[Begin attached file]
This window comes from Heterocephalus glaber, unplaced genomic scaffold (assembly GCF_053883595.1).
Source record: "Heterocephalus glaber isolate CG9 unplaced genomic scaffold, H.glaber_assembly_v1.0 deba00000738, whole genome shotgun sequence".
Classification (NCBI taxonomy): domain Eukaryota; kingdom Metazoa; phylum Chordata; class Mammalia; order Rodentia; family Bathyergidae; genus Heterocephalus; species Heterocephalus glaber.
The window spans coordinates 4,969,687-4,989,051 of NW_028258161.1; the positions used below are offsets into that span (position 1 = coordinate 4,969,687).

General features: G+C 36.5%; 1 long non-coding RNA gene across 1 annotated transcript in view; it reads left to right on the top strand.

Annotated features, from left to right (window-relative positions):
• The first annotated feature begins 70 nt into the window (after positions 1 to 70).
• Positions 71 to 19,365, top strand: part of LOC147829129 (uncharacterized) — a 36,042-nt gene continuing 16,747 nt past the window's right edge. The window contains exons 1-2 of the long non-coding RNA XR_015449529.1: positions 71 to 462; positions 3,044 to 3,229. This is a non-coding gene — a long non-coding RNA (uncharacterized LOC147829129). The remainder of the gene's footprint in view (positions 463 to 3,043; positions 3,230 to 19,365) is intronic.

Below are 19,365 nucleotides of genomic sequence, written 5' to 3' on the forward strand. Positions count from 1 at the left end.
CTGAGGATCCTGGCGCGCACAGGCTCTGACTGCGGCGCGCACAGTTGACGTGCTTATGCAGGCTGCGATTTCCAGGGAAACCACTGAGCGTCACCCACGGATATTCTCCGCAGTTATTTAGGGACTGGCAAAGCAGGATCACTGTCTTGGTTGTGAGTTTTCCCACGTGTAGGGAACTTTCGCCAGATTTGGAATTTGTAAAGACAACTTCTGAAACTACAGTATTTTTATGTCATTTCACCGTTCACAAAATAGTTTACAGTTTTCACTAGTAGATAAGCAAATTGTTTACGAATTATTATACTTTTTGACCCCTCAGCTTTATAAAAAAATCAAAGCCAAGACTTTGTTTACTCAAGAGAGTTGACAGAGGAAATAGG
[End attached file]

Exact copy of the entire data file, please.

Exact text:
This window comes from Heterocephalus glaber, unplaced genomic scaffold (assembly GCF_053883595.1).
Source record: "Heterocephalus glaber isolate CG9 unplaced genomic scaffold, H.glaber_assembly_v1.0 deba00000738, whole genome shotgun sequence".
Classification (NCBI taxonomy): domain Eukaryota; kingdom Metazoa; phylum Chordata; class Mammalia; order Rodentia; family Bathyergidae; genus Heterocephalus; species Heterocephalus glaber.
The window spans coordinates 4,969,687-4,989,051 of NW_028258161.1; the positions used below are offsets into that span (position 1 = coordinate 4,969,687).

General features: G+C 36.5%; 1 long non-coding RNA gene across 1 annotated transcript in view; it reads left to right on the top strand.

Annotated features, from left to right (window-relative positions):
• The first annotated feature begins 70 nt into the window (after positions 1 to 70).
• Positions 71 to 19,365, top strand: part of LOC147829129 (uncharacterized) — a 36,042-nt gene continuing 16,747 nt past the window's right edge. The window contains exons 1-2 of the long non-coding RNA XR_015449529.1: positions 71 to 462; positions 3,044 to 3,229. This is a non-coding gene — a long non-coding RNA (uncharacterized LOC147829129). The remainder of the gene's footprint in view (positions 463 to 3,043; positions 3,230 to 19,365) is intronic.

Below are 19,365 nucleotides of genomic sequence, written 5' to 3' on the forward strand. Positions count from 1 at the left end.
CTGAGGATCCTGGCGCGCACAGGCTCTGACTGCGGCGCGCACAGTTGACGTGCTTATGCAGGCTGCGATTTCCAGGGAAACCACTGAGCGTCACCCACGGATATTCTCCGCAGTTATTTAGGGACTGGCAAAGCAGGATCACTGTCTTGGTTGTGAGTTTTCCCACGTGTAGGGAACTTTCGCCAGATTTGGAATTTGTAAAGACAACTTCTGAAACTACAGTATTTTTATGTCATTTCACCGTTCACAAAATAGTTTACAGTTTTCACTAGTAGATAAGCAAATTGTTTACGAATTATTATACTTTTTGACCCCTCAGCTTTATAAAAAAATCAAAGCCAAGACTTTGTTTACTCAAGAGAGTTGACAGAGGAAATAGG